You might not recognise her name, but if you were legally woke in 2013 you have heard of Katherine Cousins. Author of ‘Successful Solicitor: get ahead of the game as a junior corporate lawyer,’ Katherine rose to fame five years ago when she spoke out against Trainees wearing red bras (amongst other fashion faux pas). This got swept up by the media, creating what I’m going to term ‘bra-gate’. Since then, she has qualified, changed firms a couple of times, completed a stint in Brussels and has recently published a book aimed at budding lawyers. Packed full of frank and breath-takingly honest advice, Successful Solicitor is quite easily one of the best career books I’ve read. And Katherine was kind enough to let me ask her some questions about it.
Thank you so much for letting me interview you today Katherine. Maybe you could start by telling me about how the book came about?
Well, it started when I wrote a blog post for BLP’s graduate site when I was a Trainee there. That was the one that hit Roll On Friday which made me think I was going to get fired. Around that time, one of my best friends said, ‘you’ve written something that has caught the attention of 7 of our major newspapers- which is stupid- but you’ve maybe got something there.’ And while I didn’t want to do anything else high-profile that might risk my job…again, it sort of sowed the seed.
Fast forward a few years, and I had qualified, but was finding the transition from Trainee to NQ really hard. People expected me to know what I was doing, but I felt like I had absolutely no idea. I’d make stupid mistakes, and I’d look at the Partner’s feedback and think ‘that was really obvious- why didn’t I think of that? Why didn’t it occur to me?’ I wasn’t trying to do a bad job- but I felt like I was accidentally doing a bad job, which is even worse.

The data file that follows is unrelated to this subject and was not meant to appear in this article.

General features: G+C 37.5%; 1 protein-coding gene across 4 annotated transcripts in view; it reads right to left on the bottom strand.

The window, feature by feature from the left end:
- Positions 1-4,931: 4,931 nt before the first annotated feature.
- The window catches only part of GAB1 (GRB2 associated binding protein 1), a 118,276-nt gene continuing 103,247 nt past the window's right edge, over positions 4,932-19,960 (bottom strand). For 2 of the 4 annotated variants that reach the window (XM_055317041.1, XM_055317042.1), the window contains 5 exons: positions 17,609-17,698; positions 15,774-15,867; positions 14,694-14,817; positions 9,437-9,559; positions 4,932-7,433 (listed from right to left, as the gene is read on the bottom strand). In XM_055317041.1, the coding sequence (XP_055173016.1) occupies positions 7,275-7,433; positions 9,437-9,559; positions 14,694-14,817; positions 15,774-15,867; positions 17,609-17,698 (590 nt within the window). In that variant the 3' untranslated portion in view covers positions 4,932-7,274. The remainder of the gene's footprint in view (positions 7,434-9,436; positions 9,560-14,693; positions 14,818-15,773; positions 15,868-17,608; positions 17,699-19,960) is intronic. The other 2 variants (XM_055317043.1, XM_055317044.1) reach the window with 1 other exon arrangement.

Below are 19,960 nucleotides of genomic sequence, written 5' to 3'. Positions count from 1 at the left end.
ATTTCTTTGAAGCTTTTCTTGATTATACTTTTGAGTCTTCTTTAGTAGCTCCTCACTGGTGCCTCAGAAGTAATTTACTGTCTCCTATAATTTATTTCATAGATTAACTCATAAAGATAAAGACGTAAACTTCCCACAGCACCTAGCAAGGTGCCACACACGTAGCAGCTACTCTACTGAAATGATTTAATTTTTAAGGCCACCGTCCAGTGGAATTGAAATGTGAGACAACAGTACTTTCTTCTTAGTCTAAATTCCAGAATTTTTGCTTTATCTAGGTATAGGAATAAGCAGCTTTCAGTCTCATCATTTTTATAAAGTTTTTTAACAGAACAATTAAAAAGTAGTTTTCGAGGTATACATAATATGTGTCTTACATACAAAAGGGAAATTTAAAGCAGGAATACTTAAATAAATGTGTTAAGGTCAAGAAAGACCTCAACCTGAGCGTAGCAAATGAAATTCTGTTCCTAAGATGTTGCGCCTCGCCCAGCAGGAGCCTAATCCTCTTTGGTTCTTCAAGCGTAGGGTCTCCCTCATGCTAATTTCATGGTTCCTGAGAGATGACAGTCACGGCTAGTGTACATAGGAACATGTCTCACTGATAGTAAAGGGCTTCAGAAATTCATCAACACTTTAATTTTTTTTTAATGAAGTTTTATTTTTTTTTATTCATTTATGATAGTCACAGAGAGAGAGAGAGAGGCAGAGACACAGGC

However, after about 18 months the penny dropped. And while I still made mistakes, I started to really understand what I was doing- to think things through. I then broke my arm and was stuck at home for 3 weeks. So it was then that I dictated the notes that later became Successful Solicitor.
What I really like about your book is that you go off the beaten track with your advice. You really tell it how it is. And there’s also an honest vulnerability to it- for example, you talk about crying in the toilets. Was that something you did consciously? Or is it just how you are?
It was not necessarily a conscious thing so much as that’s just who I am. But being who I am has gotten me in trouble at various points (for instance that blog post) and I’ve definitely had feedback that I need to be more ‘corporate’. But more corporate just isn’t me.
Some people seem to think that to be a solicitor you have to work 2,500 hours a year, never show your feelings and always be too serious. But none of that is actually true. In all honesty, the people you’re dealing with- your clients- they don’t want a corporate robot as their lawyer. They need to have confidence in you, they need to trust what you’re saying. That’s the basic level of service expected. But your personality is what clients will come back for.